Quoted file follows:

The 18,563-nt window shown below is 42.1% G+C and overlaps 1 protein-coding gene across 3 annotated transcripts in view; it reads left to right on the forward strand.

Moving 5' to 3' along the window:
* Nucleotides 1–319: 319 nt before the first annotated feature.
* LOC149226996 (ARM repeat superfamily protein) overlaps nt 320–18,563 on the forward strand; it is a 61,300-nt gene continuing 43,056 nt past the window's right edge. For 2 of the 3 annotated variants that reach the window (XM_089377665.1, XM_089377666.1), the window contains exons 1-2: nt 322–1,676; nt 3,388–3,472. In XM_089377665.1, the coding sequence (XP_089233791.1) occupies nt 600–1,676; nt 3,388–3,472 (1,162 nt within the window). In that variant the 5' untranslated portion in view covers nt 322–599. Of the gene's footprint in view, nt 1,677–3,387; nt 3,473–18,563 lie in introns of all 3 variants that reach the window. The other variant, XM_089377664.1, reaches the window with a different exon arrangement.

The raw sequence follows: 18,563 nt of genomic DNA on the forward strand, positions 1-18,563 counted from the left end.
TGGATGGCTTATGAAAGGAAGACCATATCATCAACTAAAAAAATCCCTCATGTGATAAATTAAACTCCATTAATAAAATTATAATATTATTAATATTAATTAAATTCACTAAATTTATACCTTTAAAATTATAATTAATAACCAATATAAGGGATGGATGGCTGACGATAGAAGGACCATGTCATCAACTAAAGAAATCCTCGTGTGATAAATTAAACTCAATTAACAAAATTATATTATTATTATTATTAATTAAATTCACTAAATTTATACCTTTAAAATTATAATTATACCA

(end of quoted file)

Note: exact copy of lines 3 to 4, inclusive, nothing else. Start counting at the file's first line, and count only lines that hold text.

* Nucleotides 1–319: 319 nt before the first annotated feature.
* LOC149226996 (ARM repeat superfamily protein) overlaps nt 320–18,563 on the forward strand; it is a 61,300-nt gene continuing 43,056 nt past the window's right edge. For 2 of the 3 annotated variants that reach the window (XM_089377665.1, XM_089377666.1), the window contains exons 1-2: nt 322–1,676; nt 3,388–3,472. In XM_089377665.1, the coding sequence (XP_089233791.1) occupies nt 600–1,676; nt 3,388–3,472 (1,162 nt within the window). In that variant the 5' untranslated portion in view covers nt 322–599. Of the gene's footprint in view, nt 1,677–3,387; nt 3,473–18,563 lie in introns of all 3 variants that reach the window. The other variant, XM_089377664.1, reaches the window with a different exon arrangement.